HomeTop HeadlinesWoman Swallowed by Quicksand

Woman Swallowed by Quicksand

- Advertisement -

A leisurely walk on Popham Beach State Park in Phippsburg, Maine turned into a harrowing ordeal for Jamie Acord when she found herself waist-deep in quicksand. Acord, who was with her husband, Patrick, recalled the experience, highlighting the unexpected dangers that can lurk even in familiar places.

“It was kind of like I just dropped into a manhole cover,” Acord told PEOPLE. “We were strolling and chatting when suddenly I sank into the sand,” Acord recalled. The unexpected drop left her immobile and shouting for assistance. “I couldn’t feel the ground beneath me. I couldn’t find my balance,” she mentioned.

The incident occurred on June 1, 2024, as the couple strolled along the water’s edge, a routine they had enjoyed many times before without incident. This time, however, the sand beneath Jamie’s feet gave way, creating a quicksand-like trap. “I just dropped like a rock,” she told NBC affiliate WCSH. “I was there and then the next minute I wasn’t.”

Fortunately, Patrick was quick to react, pulling her free from the sand’s grip within seconds. Jamie emerged with only a few scrapes and clothing covered in “wet-cement-like sand,” and a heightened awareness of the potential dangers of supersaturated sand. After the initial shock, the couple inspected the spot where Jamie had sunk, only to find it had filled itself back in, appearing undisturbed.

Jim Britt, spokesperson for the Maine Department of Agriculture, Conservation and Forestry, explained that quicksand, or supersaturated sand, can occur in various places, including Maine. “When people hear the word quicksand, they think jungle movie. The truth about this supersaturated sand is that it won’t cause you to sink completely,” Britt explained. He pointed out that recent winter storms have altered a river’s course, leading to higher water saturation in the sand where visitors walk, making it more unstable.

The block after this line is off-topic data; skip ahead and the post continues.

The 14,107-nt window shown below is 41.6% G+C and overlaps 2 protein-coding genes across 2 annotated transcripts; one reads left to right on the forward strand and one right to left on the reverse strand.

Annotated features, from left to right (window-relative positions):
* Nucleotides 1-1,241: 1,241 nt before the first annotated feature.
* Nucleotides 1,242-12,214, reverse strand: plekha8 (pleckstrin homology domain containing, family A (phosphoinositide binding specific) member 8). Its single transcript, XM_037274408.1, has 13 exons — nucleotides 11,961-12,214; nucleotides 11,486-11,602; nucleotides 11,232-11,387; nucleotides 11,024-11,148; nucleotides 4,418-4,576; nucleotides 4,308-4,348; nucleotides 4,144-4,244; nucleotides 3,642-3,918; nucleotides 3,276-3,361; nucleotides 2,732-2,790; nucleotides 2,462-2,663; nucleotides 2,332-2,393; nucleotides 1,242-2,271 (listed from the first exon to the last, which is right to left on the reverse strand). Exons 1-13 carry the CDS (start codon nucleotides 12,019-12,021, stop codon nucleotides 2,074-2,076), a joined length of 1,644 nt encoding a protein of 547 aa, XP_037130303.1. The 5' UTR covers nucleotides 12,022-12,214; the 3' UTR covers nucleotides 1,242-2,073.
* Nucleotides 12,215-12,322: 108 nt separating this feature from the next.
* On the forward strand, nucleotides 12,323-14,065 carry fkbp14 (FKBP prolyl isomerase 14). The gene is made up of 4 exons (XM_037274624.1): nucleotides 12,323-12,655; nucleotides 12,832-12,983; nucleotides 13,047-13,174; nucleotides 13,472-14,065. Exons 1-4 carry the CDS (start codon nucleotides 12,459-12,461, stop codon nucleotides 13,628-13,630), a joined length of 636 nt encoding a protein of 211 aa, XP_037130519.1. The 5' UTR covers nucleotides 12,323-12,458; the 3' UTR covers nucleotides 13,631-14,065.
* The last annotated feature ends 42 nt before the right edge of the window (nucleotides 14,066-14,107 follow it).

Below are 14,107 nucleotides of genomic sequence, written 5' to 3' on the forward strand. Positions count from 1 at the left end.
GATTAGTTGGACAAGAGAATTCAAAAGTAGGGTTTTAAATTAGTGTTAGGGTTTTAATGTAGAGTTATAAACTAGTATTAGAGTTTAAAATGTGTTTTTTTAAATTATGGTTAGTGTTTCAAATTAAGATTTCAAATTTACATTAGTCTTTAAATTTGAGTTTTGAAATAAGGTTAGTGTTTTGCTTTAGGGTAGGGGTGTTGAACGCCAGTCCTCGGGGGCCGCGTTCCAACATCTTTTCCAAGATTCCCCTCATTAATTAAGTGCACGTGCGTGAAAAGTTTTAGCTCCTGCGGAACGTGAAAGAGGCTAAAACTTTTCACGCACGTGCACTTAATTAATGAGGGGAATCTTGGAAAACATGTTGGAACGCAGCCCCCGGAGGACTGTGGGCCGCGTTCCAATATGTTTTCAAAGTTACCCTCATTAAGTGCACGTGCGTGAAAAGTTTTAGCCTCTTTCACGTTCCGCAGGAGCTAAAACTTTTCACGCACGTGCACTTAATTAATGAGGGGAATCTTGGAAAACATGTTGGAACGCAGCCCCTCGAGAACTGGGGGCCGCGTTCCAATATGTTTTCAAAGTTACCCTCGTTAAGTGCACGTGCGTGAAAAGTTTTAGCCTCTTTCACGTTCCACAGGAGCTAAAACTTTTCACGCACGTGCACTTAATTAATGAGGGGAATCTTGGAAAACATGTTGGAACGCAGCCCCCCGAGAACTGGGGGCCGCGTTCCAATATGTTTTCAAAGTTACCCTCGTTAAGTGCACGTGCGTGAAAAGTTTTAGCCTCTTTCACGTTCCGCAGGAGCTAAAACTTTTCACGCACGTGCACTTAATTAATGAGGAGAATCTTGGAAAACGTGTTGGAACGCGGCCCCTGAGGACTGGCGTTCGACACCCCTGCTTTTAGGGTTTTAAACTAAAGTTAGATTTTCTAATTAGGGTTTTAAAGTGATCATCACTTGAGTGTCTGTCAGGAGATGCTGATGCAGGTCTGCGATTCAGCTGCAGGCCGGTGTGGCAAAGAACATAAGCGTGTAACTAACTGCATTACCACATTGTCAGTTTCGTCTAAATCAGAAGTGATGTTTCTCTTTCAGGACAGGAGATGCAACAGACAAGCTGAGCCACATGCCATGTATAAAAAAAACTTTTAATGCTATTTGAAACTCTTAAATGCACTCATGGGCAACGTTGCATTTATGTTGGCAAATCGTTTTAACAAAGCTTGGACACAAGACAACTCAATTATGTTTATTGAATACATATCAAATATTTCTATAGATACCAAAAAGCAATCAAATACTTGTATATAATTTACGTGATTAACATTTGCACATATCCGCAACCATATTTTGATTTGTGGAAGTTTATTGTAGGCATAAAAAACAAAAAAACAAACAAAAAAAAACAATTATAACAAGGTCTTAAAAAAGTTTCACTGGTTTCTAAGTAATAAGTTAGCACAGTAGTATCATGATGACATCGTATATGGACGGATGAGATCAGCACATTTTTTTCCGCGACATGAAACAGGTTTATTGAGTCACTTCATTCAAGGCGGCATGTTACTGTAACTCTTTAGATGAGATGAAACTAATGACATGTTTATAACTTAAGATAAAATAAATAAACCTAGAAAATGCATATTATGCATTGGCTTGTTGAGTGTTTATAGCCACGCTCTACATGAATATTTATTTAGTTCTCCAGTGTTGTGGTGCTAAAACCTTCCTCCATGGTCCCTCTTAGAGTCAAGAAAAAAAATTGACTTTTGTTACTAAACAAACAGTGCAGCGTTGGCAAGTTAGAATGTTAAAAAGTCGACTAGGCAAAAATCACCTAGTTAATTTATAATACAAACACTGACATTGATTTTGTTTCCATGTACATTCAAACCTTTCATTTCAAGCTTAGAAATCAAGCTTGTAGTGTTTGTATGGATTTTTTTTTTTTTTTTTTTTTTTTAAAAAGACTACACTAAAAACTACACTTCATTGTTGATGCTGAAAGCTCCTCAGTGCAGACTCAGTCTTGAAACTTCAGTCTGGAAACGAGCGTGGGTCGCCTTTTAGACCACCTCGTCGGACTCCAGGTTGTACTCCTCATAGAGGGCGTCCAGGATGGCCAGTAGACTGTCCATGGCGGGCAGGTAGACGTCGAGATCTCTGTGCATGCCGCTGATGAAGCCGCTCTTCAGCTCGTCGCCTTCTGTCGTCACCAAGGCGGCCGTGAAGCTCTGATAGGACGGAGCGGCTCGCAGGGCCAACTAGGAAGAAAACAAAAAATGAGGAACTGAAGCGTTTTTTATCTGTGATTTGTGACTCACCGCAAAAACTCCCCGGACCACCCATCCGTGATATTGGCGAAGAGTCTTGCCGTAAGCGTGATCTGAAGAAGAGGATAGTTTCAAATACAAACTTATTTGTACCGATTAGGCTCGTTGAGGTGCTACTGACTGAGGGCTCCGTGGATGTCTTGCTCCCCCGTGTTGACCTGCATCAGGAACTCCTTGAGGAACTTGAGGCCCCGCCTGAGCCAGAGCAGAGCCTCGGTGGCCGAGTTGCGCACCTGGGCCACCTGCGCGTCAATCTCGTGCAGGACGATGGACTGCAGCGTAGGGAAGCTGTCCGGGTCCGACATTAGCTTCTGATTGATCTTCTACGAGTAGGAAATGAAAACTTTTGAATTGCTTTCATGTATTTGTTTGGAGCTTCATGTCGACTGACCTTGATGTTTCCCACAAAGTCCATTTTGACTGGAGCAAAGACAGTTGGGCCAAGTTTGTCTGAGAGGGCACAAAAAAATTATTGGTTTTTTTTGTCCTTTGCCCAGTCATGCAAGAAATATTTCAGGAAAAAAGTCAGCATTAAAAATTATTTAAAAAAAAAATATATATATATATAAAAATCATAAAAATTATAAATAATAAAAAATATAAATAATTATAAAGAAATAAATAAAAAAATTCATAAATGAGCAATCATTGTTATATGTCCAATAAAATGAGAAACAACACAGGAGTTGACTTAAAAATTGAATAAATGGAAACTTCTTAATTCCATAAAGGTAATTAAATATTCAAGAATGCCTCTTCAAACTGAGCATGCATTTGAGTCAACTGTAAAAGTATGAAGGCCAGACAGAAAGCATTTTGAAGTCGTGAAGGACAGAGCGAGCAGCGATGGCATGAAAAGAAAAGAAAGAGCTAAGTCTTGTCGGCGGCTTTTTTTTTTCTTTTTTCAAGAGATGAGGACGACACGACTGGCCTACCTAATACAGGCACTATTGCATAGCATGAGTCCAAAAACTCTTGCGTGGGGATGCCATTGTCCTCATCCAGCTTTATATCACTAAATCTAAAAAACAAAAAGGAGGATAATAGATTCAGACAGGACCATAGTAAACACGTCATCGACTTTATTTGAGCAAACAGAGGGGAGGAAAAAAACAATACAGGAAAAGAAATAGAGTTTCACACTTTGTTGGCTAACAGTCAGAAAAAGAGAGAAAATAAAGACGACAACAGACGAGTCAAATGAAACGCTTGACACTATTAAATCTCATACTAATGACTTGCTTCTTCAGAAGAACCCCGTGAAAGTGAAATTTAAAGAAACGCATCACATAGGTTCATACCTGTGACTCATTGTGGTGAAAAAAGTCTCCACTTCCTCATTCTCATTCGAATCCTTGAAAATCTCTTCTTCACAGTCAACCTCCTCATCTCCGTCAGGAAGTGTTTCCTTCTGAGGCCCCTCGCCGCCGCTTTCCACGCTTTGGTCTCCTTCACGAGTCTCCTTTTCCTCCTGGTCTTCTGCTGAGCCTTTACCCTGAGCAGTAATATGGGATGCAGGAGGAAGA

Acord later took to social media to warn others about her experience, especially emphasizing the risks for those who visit the beach alone or during off-hours. “If the beach is clearing out, there are only one or two people on the beach, and you fall in something like that, and you don’t know what to do, or you can’t get out, you’re kind of stuck,” she cautioned.

Sean Vaillancourt, who manages Popham Beach for Maine’s Bureau of Parks and Land, provided practical advice for those who might find themselves in a similar situation. “Take your time and crawl out if necessary. You can also lean forward or backward in a floating position. Spreading your weight out helps you move more easily,” he advised.

Though Jamie’s experience was dramatic, experts emphasize that such incidents are generally not life-threatening. Britt reassured that remaining calm and using the right techniques can help people safely get out of supersaturated sand. “The key is to stay calm, lean back, and find your way out,” he recommended.

Popham Beach is one of Maine’s busiest state parks, and park staff have since placed warning signs in areas most likely to be affected by the supersaturated sand.

- Advertisement -

Latest Articles

More Articles Like This